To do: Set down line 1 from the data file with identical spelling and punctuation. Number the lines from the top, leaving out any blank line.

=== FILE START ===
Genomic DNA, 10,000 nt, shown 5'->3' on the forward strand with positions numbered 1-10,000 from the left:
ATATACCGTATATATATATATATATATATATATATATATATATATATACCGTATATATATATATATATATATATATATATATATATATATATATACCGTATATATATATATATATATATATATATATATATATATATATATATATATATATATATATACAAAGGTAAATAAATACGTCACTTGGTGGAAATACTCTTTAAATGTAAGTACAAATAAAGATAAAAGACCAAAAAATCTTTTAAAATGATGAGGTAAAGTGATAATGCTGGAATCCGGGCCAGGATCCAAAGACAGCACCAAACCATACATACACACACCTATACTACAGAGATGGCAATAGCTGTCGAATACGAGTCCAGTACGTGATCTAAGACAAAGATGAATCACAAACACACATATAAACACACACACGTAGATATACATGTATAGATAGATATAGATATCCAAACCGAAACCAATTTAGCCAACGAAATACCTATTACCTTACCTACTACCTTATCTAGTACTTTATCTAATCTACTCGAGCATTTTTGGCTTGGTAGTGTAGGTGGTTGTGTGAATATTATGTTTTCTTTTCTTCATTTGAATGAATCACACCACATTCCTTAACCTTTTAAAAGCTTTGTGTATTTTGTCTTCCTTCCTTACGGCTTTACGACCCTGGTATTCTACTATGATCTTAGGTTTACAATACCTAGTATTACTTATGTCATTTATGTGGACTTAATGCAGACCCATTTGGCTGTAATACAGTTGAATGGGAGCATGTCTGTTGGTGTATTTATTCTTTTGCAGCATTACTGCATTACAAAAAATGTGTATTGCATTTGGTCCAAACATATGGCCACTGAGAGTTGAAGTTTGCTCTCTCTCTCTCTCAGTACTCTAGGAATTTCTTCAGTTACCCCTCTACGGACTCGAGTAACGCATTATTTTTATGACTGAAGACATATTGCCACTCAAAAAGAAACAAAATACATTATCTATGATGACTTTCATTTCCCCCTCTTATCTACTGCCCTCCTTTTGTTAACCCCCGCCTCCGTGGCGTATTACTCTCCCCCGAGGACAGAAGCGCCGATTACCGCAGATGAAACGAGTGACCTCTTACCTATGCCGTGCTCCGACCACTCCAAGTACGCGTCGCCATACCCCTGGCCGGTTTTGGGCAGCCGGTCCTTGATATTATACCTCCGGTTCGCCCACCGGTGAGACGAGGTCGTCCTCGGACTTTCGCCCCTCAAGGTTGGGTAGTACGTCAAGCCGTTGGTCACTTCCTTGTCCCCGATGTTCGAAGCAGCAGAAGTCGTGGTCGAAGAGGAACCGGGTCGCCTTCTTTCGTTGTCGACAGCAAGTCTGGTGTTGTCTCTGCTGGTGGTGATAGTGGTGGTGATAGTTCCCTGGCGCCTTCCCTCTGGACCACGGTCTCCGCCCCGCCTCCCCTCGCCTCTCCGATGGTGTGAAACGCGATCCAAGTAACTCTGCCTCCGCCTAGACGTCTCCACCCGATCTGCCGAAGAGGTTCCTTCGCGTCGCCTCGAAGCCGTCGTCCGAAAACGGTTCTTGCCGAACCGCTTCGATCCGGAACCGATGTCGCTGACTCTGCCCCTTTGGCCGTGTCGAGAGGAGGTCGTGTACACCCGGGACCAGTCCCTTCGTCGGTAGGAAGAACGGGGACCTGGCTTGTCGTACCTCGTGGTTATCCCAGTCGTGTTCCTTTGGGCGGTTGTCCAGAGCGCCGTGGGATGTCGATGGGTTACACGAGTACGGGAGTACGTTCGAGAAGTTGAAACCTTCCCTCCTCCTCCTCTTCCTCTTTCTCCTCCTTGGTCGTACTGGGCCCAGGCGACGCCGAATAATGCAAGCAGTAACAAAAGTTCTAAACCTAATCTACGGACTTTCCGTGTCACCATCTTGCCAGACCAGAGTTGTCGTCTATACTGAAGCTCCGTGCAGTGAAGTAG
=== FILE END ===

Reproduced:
Genomic DNA, 10,000 nt, shown 5'->3' on the forward strand with positions numbered 1-10,000 from the left: